Although a few daycare facilities and play centres are dotted around some villages in our area, there are no institutions that offer ECD education. The positive impact of early childhood education is now widely acknowledged: a vast body of research exists to inform societies and educational institutions of its importance. The earliest of life experiences have a direct impact on the development of the brain and future lifelong cognitive ability. The value of early intervention in the lives of all children cannot be overemphasized, yet benefits increase significantly for children living in under-served populations where parents have had little formal education themselves, in environments with limited access to books and educational toys. The JEC addresses this gap with a holistic approach to early childhood education with attention to physical, social, emotional, and mental development. The Centre is open to all 3-6 year-olds of Nqileni Village. In addition to this, it offers library
facilities for the whole community and support for schools in the area through our After School Enrichment and Rural Schools Outreach programmes. During the establishment process of the Centre, we actively sought to build local skills, sourcing and training employees directly from the community. We created permaculture gardens to supplement a planned nutrition programme and we developed appropriate infrastructure in an area with no access to running water, electricity, sanitation or road access infrastructure. We developed a practical curriculum delivering excellent early childhood education and managed to access government funding to support the set-up and daily running costs of ECD centres.
Since its launch in mid-2009, the JEC has trained five ECD practitioners from the immediate area. These teachers started with no prior experience and no relevant formal qualifications. At the end of 2010, each child in the 5-6 year old class (Grade R) was formally assessed for school readiness by an independent registered psychometrist. All the children were found to be school ready, and some were found to have exceptional ability. The testing process confirmed the quality of the teacher training methods of the JEC in an environment where children come from homes with no books, educational devices, very few, if any, toys and parents who are very likely to be functionally illiterate.
Financing for ECD through the Government Community Worker Programme
The JEC was initially established through funds obtained from corporates, foundations and individuals. Although this type of funding is accessible and can even sometimes be very generous, it can be unsustainable and difficult to obtain by communities that have limited fundraising skills. In order to assist communities in the surrounding area to establish ECD centres of their own, we have successfully accessed funds made available through the job creation Community Worker Programme (CWP) and now run by the Ministry of CoGTA (this programme was originally launched as the Expanded Public Works Programme (EPWP) managed by the Ministry of Public Works).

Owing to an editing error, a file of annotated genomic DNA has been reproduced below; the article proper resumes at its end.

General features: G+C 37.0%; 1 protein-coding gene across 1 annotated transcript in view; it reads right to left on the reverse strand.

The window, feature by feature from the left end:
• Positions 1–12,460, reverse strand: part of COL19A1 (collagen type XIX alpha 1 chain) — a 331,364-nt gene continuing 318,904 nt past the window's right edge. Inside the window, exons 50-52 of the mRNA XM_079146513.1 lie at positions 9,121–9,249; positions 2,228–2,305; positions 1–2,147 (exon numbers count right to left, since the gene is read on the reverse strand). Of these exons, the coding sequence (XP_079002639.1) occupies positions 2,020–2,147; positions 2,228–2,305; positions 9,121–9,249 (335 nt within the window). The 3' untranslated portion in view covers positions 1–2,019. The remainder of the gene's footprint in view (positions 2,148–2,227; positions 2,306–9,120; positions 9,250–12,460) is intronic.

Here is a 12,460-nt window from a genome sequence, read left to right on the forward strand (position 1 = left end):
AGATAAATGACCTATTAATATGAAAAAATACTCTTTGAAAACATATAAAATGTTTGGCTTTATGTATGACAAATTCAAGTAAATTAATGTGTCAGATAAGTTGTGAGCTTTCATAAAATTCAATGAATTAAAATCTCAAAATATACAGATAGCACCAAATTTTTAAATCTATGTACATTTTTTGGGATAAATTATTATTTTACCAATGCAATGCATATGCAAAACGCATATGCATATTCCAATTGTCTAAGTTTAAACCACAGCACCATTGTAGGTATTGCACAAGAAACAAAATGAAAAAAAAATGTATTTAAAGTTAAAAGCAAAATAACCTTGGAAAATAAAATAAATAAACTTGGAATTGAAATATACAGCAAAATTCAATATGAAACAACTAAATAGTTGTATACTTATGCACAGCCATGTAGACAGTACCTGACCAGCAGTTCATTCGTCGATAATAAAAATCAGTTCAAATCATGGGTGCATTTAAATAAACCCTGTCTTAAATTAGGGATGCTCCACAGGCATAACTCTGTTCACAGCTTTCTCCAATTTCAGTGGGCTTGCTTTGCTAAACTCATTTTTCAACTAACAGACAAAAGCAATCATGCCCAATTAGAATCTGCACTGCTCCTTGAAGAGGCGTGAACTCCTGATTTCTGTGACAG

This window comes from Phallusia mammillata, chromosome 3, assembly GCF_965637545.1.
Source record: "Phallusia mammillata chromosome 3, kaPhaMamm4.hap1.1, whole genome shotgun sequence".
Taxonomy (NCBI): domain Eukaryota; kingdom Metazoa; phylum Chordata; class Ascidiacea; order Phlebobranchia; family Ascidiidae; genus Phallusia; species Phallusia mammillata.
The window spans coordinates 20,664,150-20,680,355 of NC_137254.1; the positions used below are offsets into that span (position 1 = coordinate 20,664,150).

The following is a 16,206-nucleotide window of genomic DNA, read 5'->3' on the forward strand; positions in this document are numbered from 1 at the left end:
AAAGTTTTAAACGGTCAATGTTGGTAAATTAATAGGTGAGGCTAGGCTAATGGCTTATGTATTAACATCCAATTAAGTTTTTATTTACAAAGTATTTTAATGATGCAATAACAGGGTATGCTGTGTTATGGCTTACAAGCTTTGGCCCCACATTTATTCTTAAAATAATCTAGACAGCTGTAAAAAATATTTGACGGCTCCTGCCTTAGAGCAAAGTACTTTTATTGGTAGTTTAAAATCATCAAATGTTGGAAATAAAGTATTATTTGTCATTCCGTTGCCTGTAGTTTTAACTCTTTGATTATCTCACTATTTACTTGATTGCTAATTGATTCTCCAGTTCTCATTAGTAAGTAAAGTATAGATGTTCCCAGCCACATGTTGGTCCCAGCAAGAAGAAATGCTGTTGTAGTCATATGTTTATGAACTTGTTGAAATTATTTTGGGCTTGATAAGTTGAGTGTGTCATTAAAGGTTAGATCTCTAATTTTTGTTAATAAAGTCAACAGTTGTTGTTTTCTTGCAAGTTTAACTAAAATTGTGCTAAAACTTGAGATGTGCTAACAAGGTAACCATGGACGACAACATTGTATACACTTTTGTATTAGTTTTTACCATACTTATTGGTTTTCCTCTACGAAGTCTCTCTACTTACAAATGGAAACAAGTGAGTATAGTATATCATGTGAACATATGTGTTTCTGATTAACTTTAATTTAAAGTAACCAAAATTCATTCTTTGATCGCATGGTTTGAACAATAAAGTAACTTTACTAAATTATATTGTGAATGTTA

The Community Worker Programme is a nationwide government job creation initiative that provides stipends for wages, training and some materials for community-benefiting projects. Initially we accessed funds from the programme for school and road infrastructure repair, fencing of communal grazing land and the removal of alien vegetation and then began to apply them to our ECD projects. At the JEC training, teacher salaries, support jobs like cleaning, gardening and security are all funded though the CWP programme.
At the end of last year, the 3 other villages with which we work, approached us about starting ECD facilities in their areas. The communities offered to provide the land for the preschools, two huts or other suitable dwellings and we would access funds for renovations to the buildings, the set-up of an organic garden, a playground, ECD training and salaries for teachers and support staff from the CWP budget. Onsite training would be done at the JEC while all ongoing running costs for the school and nutrition programme would also come from the government CWP budget. The first of these preschools was successfully opened on 1 June this year and we expect to launch a further two by early next year.